National Anthem verdict: Does standing equal patriotism, asks wheel-chair bound man - Firstpost
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National Anthem verdict: Does standing equal patriotism, asks wheel-chair bound man


I cannot stand for the National Anthem, what do I do?

My name is Salil Chaturvedi. I am a writer, I just heard the Supreme Court verdict that it is mandatory for the National Anthem to be played in cinema halls and for people to stand for the same.

Many people are saying all sorts of things about this issue. I want to make my point as a disabled person to the Supreme Court. I have not read the entire verdict but I am concerned about whether the Supreme Court thought about the disabled before giving out this verdict.

It's not that I am not a patriot or my faith in the National Anthem is less than anyone else. But I have a compulsion. I'm disabled. Like me, five to ten percent of the people in this country are disabled. In the last census, the government was ready to count people on the basis of their caste but not on the basis of their physical inability. There was no systematic survey. Otherwise, I could have given you a more accurate number.

Danger posed by those implementing the verdict

There must be many people who will welcome this decision and will strive passionately to implement it. But I don't know how many people like me would have been beaten up for not standing up while the National Anthem was playing in a theatre.

Salil Chaturvedi. Firstpost

Salil Chaturvedi. Firstpost

It happened in July. I went to the cinema hall with my wife. Like always, I entered the hall before the film began to avoid causing inconvenience to other people. Those working in the hall lifted me and helped me get to my seat.

Everything was fine before the film began. Eventually, the National Anthem began, everyone stood up but I was unable to get up because of my disability. Suddenly, the man who was standing behind me hit me and shouted at me for not standing up.

I told him that he should've at least asked me why I didn't stand up before hitting me. My wife was stunned by the assault on me. Anyway, after a lot of argument and misbehaviour, that man realised his mistake and he apologised and left the cinema hall.

There was a lot of discussion in the media about this incident which took place with me but this does not always happen. An elderly relative of a friend of mine was also assaulted while the National Anthem was being played in a cinema hall. Because of a surgery on his knees, he is unable to stand up for 52 seconds. Yet, he was also beaten up.

I have not been able to gather the strength to go to a cinema hall after the day I was assaulted.

Will anyone ask questions before beating someone up?

There is a Disability Act in India. The Act says that every place will be made disabled-friendly. But I think that this Supreme Court verdict will make the very opposite situation arise.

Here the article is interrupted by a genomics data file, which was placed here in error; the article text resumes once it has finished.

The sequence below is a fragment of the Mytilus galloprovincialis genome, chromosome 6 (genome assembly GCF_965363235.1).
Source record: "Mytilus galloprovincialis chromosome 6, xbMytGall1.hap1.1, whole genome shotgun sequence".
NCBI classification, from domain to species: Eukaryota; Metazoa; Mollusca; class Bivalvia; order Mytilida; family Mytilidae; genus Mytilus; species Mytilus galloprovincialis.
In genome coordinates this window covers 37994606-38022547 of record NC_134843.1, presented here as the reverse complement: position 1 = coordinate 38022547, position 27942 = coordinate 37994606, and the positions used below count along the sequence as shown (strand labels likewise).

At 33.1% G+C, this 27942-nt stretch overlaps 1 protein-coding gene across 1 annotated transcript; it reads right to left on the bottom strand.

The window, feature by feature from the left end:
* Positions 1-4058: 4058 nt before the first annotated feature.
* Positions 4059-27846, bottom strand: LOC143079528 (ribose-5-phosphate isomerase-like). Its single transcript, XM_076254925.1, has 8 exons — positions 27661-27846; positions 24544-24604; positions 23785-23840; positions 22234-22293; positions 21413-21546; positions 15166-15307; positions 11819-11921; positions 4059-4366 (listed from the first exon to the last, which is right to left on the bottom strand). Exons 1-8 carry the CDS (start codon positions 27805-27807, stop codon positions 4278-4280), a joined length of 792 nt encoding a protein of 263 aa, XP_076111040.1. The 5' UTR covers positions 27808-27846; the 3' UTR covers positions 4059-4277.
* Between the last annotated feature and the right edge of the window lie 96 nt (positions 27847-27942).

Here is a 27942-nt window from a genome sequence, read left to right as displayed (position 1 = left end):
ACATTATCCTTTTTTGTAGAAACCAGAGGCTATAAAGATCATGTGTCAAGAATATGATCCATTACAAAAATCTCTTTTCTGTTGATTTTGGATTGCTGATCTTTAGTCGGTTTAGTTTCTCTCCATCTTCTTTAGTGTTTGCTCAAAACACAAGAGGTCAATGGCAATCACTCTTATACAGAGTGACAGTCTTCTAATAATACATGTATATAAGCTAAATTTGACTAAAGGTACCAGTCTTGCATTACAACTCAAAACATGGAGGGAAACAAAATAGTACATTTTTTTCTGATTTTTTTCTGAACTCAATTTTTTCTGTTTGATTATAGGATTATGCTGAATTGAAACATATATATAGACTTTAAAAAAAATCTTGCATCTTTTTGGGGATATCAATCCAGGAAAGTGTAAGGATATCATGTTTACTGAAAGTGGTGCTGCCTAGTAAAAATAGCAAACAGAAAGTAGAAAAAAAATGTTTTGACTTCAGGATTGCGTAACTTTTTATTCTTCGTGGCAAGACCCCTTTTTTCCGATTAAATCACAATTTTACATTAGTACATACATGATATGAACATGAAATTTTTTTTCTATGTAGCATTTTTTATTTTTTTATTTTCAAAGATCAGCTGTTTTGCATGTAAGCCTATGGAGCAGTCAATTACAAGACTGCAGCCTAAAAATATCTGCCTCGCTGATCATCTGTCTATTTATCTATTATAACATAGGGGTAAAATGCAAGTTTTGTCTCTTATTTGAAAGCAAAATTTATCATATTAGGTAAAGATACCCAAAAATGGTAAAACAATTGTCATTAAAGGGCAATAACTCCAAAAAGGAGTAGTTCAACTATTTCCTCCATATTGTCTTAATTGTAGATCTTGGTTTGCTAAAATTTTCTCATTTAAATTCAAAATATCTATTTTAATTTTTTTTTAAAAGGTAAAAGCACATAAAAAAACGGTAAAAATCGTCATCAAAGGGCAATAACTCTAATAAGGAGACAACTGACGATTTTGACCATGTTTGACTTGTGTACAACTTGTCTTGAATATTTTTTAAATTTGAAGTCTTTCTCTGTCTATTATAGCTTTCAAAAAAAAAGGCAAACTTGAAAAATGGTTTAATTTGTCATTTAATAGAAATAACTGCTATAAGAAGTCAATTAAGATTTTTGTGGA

Will people think before abusing or calling someone a traitor? Will the court give out some instruction that a slide asking people to pose questions before beating someone up be displayed before the National Anthem is played?

It is strange that the Supreme Court gave this decree for a PIL. Does this country run by decrees or by the Constitution?

Another thing which is difficult to understand is whether this is an order given by the executive or legislature or by the judiciary.

If the government had given out an order like this, we would have gone and made our point to the Supreme Court. We will still try to do that. After all, what else can we do?

Now, there will be many arguments and counter-arguments made. Someone will definitely say that if the country gives us rights, it also gives us duties. The National Anthem is one such duty. But why should only the duty linked with the National Anthem be analysed?

Another issue difficult to comprehend is this: Why is patriotism being connected with the National Anthem in this way?

Why not a deeper investigation of 'patriotism'?

Is it right to test the patriotism of a person who has gone to a cinema hall with his family for the purpose of entertainment? By this logic, isn't it equally important to test whether a person who has gone to an ATM to withdraw some money is overwhelmed with patriotism while getting access to his money? If this is the case, then people should be ordered to sing the National Anthem even before withdrawing money from an ATM.

It should also be important to test the patriotism of a person eating in a restaurant. Otherwise, what will happen if an anti-national eats the country's food?

What kinds of standards are being set for patriotism? Don't the people collecting black money also stand up for the National Anthem?

In the past years, was the absence of patriotism felt so strongly that the Supreme Court had to make the National Anthem mandatory in cinema halls? Isn't the patriotism of our country's writers, sportspersons and our army's soldiers — who are known throughout the world — enough for us?

First Published On : Dec 1, 2016 11:38 IST

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